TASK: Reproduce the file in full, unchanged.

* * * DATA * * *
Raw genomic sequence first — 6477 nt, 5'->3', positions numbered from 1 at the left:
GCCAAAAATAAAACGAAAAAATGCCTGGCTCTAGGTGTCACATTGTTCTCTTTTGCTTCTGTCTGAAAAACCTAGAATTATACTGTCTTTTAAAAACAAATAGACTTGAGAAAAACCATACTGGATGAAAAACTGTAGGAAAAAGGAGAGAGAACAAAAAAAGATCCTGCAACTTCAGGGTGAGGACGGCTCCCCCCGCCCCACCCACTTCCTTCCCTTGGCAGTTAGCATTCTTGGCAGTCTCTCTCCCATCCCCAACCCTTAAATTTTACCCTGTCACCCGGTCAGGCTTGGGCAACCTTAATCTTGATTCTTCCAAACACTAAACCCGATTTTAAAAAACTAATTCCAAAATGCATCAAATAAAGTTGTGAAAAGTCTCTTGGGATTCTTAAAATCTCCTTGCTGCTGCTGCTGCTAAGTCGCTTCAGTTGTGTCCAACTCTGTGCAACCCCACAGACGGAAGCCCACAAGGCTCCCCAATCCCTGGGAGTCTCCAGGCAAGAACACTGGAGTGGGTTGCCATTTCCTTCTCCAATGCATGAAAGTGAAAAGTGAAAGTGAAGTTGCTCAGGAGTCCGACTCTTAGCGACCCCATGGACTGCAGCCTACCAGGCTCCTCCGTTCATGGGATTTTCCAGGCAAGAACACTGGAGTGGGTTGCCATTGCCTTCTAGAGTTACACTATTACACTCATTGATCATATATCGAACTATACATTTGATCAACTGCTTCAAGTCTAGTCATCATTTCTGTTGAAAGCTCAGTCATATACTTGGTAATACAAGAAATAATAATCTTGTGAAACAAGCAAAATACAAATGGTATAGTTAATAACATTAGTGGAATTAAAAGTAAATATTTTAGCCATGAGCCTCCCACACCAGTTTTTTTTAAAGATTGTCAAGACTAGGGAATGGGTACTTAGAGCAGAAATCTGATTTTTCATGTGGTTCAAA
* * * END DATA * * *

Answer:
Raw genomic sequence first — 6477 nt, 5'->3', positions numbered from 1 at the left:
GCCAAAAATAAAACGAAAAAATGCCTGGCTCTAGGTGTCACATTGTTCTCTTTTGCTTCTGTCTGAAAAACCTAGAATTATACTGTCTTTTAAAAACAAATAGACTTGAGAAAAACCATACTGGATGAAAAACTGTAGGAAAAAGGAGAGAGAACAAAAAAAGATCCTGCAACTTCAGGGTGAGGACGGCTCCCCCCGCCCCACCCACTTCCTTCCCTTGGCAGTTAGCATTCTTGGCAGTCTCTCTCCCATCCCCAACCCTTAAATTTTACCCTGTCACCCGGTCAGGCTTGGGCAACCTTAATCTTGATTCTTCCAAACACTAAACCCGATTTTAAAAAACTAATTCCAAAATGCATCAAATAAAGTTGTGAAAAGTCTCTTGGGATTCTTAAAATCTCCTTGCTGCTGCTGCTGCTAAGTCGCTTCAGTTGTGTCCAACTCTGTGCAACCCCACAGACGGAAGCCCACAAGGCTCCCCAATCCCTGGGAGTCTCCAGGCAAGAACACTGGAGTGGGTTGCCATTTCCTTCTCCAATGCATGAAAGTGAAAAGTGAAAGTGAAGTTGCTCAGGAGTCCGACTCTTAGCGACCCCATGGACTGCAGCCTACCAGGCTCCTCCGTTCATGGGATTTTCCAGGCAAGAACACTGGAGTGGGTTGCCATTGCCTTCTAGAGTTACACTATTACACTCATTGATCATATATCGAACTATACATTTGATCAACTGCTTCAAGTCTAGTCATCATTTCTGTTGAAAGCTCAGTCATATACTTGGTAATACAAGAAATAATAATCTTGTGAAACAAGCAAAATACAAATGGTATAGTTAATAACATTAGTGGAATTAAAAGTAAATATTTTAGCCATGAGCCTCCCACACCAGTTTTTTTTAAAGATTGTCAAGACTAGGGAATGGGTACTTAGAGCAGAAATCTGATTTTTCATGTGGTTCAAA